Wow, what a surprise. Can I just say, I loved, loved, loved this book. Graceling has been prominent in a lot of sff blogs and review sites for a while now and has garnered lavish praise. But it didn’t really tickle my fancy until I saw it at my local library and decided, why not? Let’s give it a try. And boy am I glad I did. From the first sentence to the last, Graceling hooked me by its beautiful sentences and incredible story. Kristin Cashore is an amazing writer, and the world she has created is inspired. The world of the Seven Kingdoms itself may be familiar to readers of fantasy, but the graces which bless/inflict some of the characters is a really interesting concept. This is a clever twist on superhero powers and Cashore uses this to explore feelings of alienation, belonging, power, greed and love.

The strength of Graceling lies in the characters, especially the two main protagonists who you will fall in love with as the story progresses. Katsa and Po first meet in a dramatic rescue of Po’s grandfather who was kidnapped by an unknown enemy. What makes this encounter special is that both Katsa and Po are graced with eyes of two different colours and very special gifts. But these graces are not always welcome: Katsa’s grace is killing and she has been working for her uncle, King Randa, as his personal enforcer, dishing out pain and punishment to keep his law. She is ashamed of who she is and wishes somehow that she could change. Po is graced with fighting but has a secret to keep even from his own family. And in a world where peace is an ever fragile thing, there is one person who is drunk on power and wants its all. Katso and Po must find who tried to kidnap his grandfather and prevent the world falling into the hands of their enemy.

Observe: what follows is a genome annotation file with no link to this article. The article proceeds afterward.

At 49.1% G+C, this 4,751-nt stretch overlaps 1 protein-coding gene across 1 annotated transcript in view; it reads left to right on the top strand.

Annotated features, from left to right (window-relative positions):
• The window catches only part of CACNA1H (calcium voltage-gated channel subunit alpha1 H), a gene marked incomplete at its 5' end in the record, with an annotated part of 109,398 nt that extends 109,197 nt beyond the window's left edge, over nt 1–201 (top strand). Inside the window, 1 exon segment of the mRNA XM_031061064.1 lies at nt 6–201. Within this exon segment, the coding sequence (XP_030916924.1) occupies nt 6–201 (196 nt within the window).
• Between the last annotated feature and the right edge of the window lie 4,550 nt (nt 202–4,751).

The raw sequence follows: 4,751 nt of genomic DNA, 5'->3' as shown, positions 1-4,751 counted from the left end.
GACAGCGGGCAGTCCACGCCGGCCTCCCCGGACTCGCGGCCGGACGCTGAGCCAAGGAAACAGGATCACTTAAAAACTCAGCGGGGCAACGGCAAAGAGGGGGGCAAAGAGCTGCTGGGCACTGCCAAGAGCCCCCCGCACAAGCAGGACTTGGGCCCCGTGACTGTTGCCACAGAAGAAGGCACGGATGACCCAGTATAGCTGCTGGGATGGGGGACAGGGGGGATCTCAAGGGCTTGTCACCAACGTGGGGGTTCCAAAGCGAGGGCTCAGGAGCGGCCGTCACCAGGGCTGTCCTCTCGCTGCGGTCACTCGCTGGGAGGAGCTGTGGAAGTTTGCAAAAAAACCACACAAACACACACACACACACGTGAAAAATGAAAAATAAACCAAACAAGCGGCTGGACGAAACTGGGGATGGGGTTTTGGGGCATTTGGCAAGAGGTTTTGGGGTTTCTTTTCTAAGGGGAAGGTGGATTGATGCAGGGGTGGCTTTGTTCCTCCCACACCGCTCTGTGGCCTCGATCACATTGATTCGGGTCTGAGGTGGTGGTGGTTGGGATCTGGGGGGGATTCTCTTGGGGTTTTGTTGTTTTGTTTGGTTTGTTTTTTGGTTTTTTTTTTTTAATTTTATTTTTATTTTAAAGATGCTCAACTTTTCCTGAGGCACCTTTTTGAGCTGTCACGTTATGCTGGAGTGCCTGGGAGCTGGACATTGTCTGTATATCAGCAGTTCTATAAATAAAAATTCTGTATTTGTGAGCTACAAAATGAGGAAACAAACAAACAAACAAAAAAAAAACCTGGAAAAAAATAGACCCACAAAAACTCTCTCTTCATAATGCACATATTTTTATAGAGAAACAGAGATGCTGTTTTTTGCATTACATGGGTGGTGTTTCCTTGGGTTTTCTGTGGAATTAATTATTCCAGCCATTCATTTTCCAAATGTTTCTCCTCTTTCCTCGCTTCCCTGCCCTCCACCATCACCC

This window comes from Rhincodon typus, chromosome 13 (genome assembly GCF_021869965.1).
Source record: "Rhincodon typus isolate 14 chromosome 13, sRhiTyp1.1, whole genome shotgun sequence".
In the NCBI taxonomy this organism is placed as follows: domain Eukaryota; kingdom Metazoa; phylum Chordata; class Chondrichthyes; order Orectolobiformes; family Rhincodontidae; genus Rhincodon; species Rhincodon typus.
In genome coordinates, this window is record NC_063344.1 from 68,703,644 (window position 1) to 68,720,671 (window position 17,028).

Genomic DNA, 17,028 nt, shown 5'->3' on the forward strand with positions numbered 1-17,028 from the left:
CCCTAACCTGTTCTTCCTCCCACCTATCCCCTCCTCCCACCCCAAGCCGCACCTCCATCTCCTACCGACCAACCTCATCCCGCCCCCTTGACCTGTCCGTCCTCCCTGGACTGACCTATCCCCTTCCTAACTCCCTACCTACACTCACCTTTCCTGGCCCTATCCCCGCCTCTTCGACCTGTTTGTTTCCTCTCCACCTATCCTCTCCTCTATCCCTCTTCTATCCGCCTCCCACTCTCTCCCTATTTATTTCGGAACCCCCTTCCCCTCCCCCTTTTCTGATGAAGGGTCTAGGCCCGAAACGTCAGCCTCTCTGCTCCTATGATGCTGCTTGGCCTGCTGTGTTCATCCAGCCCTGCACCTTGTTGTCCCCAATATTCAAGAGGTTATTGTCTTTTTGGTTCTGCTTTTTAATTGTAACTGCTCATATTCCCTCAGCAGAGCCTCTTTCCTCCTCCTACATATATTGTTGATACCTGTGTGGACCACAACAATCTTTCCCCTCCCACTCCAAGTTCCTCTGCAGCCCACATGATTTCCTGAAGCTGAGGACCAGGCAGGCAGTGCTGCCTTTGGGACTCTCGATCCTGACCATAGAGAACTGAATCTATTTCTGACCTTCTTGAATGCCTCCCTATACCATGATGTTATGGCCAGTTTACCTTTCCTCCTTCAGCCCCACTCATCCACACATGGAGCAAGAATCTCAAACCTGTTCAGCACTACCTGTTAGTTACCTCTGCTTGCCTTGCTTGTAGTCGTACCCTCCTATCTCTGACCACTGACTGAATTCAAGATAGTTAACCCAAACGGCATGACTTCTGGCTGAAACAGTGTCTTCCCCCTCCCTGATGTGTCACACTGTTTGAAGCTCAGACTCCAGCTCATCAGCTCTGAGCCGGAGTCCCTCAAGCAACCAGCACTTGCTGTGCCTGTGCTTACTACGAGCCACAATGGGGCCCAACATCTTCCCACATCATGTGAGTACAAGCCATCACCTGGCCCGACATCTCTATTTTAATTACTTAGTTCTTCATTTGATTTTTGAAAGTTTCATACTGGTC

Cashore’s novel is deliciously twisted and she strikes a fine balance between good and evil. I liked Katsa who is a feisty, strong and yet vulnerable young woman who knows what she does and doesn’t want and who understands the pain of alienation. She lives in a man’s world and the only reason she can move about it freely is her royal stature and her strength. Cashore has created a heroine who is a better fighter than the men around her, yet I found her extremely feminine and compassionate. However she doesn’t use her femininity to fight, she fights the men on their terms. Katsa knows who she is and doesn’t try to be anyone else. She struggles with her identity and comes out of this struggle stronger and more self assured. And in the process, she finds love and is able to open herself to another person. This is something that all of us go through and Cashore writes about it beautifully.

I, for one, cannot wait to read Cashore’s next book Fire which has just been published this year.

This is my first offering for the Women Unbound Challenge.